WORKS IN PROGRESS
My most recent research focuses on the economic and environmental effects of urban development, especially tall building construction, and urban redevelopment in high- and middle-income countries including the United States.
1) Remi Jedwab and Gabriel Ahlfeldt. “The Global Economic and Environmental Effects of Vertical Urban Development”
Abstract: We use a global database of about 750,000 tall buildings of at least 55 meters (Emporis) and various identification strategies to study the city-level economic and environmental effects of tall building construction for a sample of 13,000 world cities, each with at least 50,000 inhabitants, from the 1970s to date. Preliminary evidence suggest that larger stocks of tall buildings promote economic development for cities (as measured by population and night lights) while reducing their environmental footprint (land area, sprawl, congestion, and pollution). The mechanisms are examined using firm-level surveys.
2) Remi Jedwab. “The Economic and Environmental Effects of Vertical Urban Development in the U.S.”
Abstract: While the previous analysis has the merit of being global, there are also data limitations in terms of the outcomes that can be studied. For example, historical panel data on city incomes and property prices do not exist except in a few countries, and there is also limited data at the world level on the mechanism by which tall buildings promote economic development and economic densification (per area). This project’s goal is to deepen our understanding of the effects of vertical urban development by focusing on a sample of 200-350 metropolitan areas in the U.S. from the late 19th century (1884 when the first skyscraper was built) to date. An analysis over this long period will also allow us to investigate the economic effects of the earlier skyscraper boom that the U.S. experienced before the Great Depression of 1929.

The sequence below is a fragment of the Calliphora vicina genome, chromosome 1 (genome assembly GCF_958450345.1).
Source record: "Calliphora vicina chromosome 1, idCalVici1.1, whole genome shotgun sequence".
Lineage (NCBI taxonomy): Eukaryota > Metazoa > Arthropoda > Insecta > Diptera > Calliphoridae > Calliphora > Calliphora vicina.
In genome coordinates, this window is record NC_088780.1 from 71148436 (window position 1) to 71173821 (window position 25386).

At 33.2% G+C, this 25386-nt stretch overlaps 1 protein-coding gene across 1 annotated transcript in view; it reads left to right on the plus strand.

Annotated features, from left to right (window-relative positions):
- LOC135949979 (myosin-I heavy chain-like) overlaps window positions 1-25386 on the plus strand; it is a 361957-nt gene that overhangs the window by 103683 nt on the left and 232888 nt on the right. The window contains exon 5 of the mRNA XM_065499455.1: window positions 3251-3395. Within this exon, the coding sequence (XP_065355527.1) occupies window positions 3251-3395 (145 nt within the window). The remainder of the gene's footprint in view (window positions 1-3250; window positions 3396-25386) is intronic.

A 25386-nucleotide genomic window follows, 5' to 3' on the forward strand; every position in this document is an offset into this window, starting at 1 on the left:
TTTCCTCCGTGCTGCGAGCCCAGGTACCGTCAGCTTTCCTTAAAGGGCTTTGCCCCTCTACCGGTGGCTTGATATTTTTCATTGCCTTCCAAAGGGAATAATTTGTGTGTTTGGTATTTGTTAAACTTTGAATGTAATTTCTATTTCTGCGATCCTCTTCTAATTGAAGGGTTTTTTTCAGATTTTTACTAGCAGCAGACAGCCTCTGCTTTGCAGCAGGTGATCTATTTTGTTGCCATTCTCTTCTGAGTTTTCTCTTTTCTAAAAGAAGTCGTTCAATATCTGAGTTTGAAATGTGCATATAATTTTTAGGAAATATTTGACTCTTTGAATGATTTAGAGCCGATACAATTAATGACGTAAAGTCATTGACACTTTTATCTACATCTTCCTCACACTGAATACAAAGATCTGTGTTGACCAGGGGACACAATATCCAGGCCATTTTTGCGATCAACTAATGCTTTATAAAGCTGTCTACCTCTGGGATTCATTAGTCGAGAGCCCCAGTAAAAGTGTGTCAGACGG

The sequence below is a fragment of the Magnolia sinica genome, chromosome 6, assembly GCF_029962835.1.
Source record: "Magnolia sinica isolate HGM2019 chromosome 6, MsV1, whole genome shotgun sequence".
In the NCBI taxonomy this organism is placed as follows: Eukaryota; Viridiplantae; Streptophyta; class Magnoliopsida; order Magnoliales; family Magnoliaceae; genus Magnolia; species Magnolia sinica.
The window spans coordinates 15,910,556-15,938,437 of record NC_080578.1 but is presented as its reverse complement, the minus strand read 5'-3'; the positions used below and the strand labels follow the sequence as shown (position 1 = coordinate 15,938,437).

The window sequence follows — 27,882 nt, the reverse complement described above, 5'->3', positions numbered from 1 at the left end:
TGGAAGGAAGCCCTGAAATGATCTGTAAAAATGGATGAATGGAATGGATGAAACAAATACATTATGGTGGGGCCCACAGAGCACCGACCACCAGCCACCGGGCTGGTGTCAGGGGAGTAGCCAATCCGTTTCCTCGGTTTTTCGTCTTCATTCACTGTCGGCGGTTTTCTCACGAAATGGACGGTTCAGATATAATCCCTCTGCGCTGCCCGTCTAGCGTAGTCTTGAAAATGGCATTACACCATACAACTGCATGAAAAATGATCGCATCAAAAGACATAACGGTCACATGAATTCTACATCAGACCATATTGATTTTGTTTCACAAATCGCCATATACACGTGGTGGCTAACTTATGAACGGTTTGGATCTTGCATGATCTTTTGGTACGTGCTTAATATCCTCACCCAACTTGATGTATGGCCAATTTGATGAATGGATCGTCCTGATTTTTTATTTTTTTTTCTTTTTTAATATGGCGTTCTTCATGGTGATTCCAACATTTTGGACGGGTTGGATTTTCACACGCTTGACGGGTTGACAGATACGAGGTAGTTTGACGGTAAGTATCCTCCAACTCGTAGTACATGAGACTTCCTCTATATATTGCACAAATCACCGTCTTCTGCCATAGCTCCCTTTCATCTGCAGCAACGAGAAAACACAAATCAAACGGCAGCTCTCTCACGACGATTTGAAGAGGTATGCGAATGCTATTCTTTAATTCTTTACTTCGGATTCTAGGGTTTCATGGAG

3) Remi Jedwab. “Quantifying Building-Height Gaps in the U.S.”
Abstract: In the paper “Cities Without Skylines: Worldwide Building-Height Gaps and their Possible Determinants and Implications” (see Working Papers above), we use geospatialized data on 25,000 tall buildings of at least 80 meters in the world (CTBUH database), including information on their year of construction, height, and function (e.g., residential vs. commercial) to measure how many “missing” tall buildings there are in the world due to building-height restrictions (we find strong gaps for the U.S. and some European countries). We show how such restrictions constrain vertical development in cities and increase housing unaffordability, sprawl, and pollution, using data on property prices and land and environmental footprint for a large sample of world cities. While we perform a similar gap analysis using decadal U.S. state-level data from 1929 to 2017, I plan to use the same methodology as well as better data on tall buildings (Emporis, which includes buildings from 55 meters instead of 80 meters like CTUBH) and the drivers of tall building construction to identify city-level gaps and examine their determinants.